Additionally, the entry of foreign talents threatens the social security and societal etiquette in Singapore. Foreign talents are non-Singaporeans who do not have a full understanding of our law and culture. They may cause unnecessary nuisances for the public and the state. A few years back, a son of a wealthy foreigner drew graffiti on one of the train cabins of SMRT. In many countries around the world, doing graffiti in public areas may be allowed, or not regulated by the relevant authorities. Similarly, other laws that are not enforced in other countries may be meticulously upheld in Singapore. Foreigners who enter Singapore may not know of the strict laws and punishments imposed to those who break them, and may engage in behaviour that are nuisances to the public of the state, hampering public security and societal etiquette. Thus, the increase in foreign talents in Singapore augments the numbers of unnecessary nuisances for the public and the state.
Furthermore, the inpouring of foreign talents into Singapore may cause culture dilution, and subsequently a lost of national identity in the long run. With a relatively high rate of acceptance of foreign talent into our shores, cultures of people from all walks of life is likely to be shared to Singaporeans. Singapore is increasingly becoming a cosmopolitan city, with people from all over the world with completely different cultures all in a tiny island. At the current level, the influx of foreign talents into Singapore takes up close to half of the Singaporean citizens. As people are exposed to different cultures and traditions, Singaporean culture is likely to fade. In the past years, the Chinese New Year period is increasingly used for the purpose of overseas holidays. For two reasons: Singaporeans are influenced by the western culture from foreign friends into forgoing ethnic traditions, and Singaporeans are more inclined to leave this overpopulated island for some peace and quiet. Nevertheless, this is contrary to our tradition where people are expected visit relatives to ‘bai nian’ or celebrate the new year. Singapore citizens are inevitably losing their own culture and values, and forgetting the meaning of being a Singaporean. We are slowly losing our national identity as Singaporeans. This problem is so prevalent in Singapore that Singaporeans are even forgoing patriotism for our country. Hundreds of thousands of native Singaporeans had left and migrated out of Singapore in search of better lives in the past 40 or so years. This is a large number considering our small demographics. Henceforth, Singapore is about to experience complete culture dilution and the lost of national identity in the long run if foreign talent continue to enter our country.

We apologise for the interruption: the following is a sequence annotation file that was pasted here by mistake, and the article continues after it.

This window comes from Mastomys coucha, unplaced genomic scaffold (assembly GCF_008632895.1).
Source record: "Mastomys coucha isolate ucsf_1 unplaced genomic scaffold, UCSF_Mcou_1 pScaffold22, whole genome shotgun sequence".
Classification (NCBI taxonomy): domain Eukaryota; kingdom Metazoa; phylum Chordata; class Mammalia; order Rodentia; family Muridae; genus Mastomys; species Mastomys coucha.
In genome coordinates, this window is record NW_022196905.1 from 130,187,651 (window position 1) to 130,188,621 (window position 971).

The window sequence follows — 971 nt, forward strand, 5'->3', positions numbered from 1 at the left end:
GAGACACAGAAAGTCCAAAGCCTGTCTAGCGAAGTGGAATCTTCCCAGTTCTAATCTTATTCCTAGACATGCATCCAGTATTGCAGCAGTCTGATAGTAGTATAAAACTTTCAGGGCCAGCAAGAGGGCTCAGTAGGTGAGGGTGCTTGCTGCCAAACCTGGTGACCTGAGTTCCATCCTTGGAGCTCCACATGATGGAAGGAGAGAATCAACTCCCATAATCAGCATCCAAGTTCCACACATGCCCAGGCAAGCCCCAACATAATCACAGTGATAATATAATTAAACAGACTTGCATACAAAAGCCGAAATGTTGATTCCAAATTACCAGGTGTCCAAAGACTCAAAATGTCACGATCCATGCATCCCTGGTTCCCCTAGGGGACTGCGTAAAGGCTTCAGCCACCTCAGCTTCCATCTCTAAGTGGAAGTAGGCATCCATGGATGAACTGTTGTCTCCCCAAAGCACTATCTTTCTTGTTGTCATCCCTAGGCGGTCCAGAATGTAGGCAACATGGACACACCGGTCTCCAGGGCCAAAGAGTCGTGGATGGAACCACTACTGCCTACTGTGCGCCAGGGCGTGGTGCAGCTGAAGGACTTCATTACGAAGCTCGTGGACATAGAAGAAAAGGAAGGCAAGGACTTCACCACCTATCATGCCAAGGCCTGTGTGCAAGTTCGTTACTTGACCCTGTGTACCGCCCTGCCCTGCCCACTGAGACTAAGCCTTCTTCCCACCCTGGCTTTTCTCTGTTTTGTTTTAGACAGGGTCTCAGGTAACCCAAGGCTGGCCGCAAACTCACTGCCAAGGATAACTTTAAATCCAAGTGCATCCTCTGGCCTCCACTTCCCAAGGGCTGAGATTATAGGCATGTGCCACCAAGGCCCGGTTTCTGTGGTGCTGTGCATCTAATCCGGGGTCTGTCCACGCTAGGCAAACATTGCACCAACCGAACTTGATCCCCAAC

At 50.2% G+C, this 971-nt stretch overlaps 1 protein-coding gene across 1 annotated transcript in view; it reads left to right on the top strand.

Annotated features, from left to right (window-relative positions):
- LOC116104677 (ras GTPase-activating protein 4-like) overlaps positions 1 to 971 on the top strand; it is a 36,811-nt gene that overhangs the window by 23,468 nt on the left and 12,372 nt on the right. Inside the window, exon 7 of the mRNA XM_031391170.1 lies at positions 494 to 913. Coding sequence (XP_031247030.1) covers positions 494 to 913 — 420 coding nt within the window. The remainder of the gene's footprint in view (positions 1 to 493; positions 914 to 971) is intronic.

All in all, foreign talents have had both positive and negative effects in my society – Singapore. To the government, practicality is what matters. They choose to bring in foreign talents in large numbers to boost the country’s economy. However, in both the short and the long terms, Singaporeans suffer more than benefit from the influx of foreign talents. Immediately, Singaporeans will experience lack of employment options and a decrease in social security and public etiquette. In the long run, Singaporeans will experience the lost of our own culture and national identity. It is inevitable that the government chooses the more pragmatic approach to solving the problem of declining birth rates in Singapore. Perhaps the government can focus more on solving the actual cause for the problem, by tackling the problem of declining birth rate more, to prevent such deleterious effects to our local population.